I like voting booths. There is a feeling of hush inside them, of being sequestered from the world, making your choices in secrecy, then whoosh -- as your vote goes in, the curtains open. A perfect dramatic exit.
There was none of that in the new process. It's like taking a standardized test - you get a piece of printed paper to bubble in your choices on. A "privacy booth" is just a tiny high desk on wheels with three raised sides, white melamine, nothing booth-like about it. Then you walk to the other side of the room and a bored woman looks on as you stick your paper through a computer scanner and hand it off to her afterward. Your only satisfaction: the words "Ballot Registered" or some such pops up on the screen after "scanning."
"That's it?" I thought as I hesitated for a moment before walking away. I missed the sacred feeling inside those old booths something fierce; that sense of completion upon exiting them. But what's done is done, the world has moved on and so must I.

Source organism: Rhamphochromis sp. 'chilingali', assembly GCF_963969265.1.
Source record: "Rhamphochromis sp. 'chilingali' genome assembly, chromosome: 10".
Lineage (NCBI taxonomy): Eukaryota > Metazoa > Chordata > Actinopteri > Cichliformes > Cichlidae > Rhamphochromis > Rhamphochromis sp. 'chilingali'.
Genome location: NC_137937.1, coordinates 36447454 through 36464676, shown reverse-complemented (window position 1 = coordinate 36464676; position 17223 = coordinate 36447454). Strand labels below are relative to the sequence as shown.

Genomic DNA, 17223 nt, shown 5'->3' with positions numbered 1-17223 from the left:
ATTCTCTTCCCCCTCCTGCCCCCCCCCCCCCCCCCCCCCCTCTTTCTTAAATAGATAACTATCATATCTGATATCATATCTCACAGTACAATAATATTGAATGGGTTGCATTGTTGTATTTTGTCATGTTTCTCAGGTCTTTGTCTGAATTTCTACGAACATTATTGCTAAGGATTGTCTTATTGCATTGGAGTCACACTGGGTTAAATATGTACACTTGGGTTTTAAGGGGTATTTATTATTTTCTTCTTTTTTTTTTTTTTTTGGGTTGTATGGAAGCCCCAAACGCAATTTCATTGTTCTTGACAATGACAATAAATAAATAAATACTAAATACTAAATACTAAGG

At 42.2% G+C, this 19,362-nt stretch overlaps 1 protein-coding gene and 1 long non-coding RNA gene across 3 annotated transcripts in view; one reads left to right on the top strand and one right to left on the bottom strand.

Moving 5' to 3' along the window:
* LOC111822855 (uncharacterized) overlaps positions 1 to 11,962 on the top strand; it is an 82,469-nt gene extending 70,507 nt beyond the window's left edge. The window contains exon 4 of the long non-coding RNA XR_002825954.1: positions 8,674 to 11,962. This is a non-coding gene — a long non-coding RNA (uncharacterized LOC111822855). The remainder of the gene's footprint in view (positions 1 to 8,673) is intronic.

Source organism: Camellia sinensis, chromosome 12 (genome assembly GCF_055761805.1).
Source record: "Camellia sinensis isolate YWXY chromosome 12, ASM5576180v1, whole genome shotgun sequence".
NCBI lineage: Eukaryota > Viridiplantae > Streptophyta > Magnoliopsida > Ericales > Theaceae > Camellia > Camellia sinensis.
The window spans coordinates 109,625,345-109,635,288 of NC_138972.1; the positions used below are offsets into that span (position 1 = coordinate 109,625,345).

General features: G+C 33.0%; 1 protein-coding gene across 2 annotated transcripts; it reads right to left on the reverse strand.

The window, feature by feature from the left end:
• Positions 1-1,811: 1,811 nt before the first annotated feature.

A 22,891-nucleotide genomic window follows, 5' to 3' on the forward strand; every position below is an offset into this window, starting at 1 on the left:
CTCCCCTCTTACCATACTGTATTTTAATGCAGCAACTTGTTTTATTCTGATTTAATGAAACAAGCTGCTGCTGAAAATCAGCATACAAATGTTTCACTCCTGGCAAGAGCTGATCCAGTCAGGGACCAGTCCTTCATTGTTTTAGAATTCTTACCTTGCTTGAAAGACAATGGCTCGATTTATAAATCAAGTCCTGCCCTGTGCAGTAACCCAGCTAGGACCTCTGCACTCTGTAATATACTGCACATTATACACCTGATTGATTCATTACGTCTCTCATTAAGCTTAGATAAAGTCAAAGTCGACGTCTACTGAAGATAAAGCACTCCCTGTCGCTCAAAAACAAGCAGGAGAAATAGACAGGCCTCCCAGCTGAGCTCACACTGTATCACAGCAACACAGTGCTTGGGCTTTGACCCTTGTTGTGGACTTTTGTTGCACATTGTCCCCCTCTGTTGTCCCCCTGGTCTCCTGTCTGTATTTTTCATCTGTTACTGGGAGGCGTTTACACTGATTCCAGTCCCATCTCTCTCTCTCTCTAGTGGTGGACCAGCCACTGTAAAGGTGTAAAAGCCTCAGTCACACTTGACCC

I stepped out into the even more chill evening, two hours after having arrived, and briskly walked the six blocks home. When I got home Dan was finally able to head off to his office, voting, himself, on the way.
So Dan was working late, and Jake went to bed his usual early time, as election results tip way too far on the abstract scales to hold his interest. But Ethan stayed up with me for some time glued to the TV set, watching MSNBC (the only channel that didn't make me stabby) as the results came trickling in.
He fell asleep on the sofa, his feet in my lap, about an hour before the decisive state - Ohio - dropped into the Obama camp and victory was nigh. I called Dan to let him know and we quietly cheered together by phone.
Watching Obama's acceptance speech, I was proud of my nation for choosing to stand by this man, who, though clearly a flawed human, like all politicians, I believe has his heart in the right place, and is in possession of a soul.
Which is further evidenced in this, much smaller, but equally heartfelt and moving speech he gave when he stopped by his Chicago campaign headquarters, unannounced, to thank his campaign workers:
Hoping you enjoyed your voting process, whatever the outcome meant to you. And now I'm done with politics for the bit, and will shortly be back to my regularly scheduled program of old people and autism...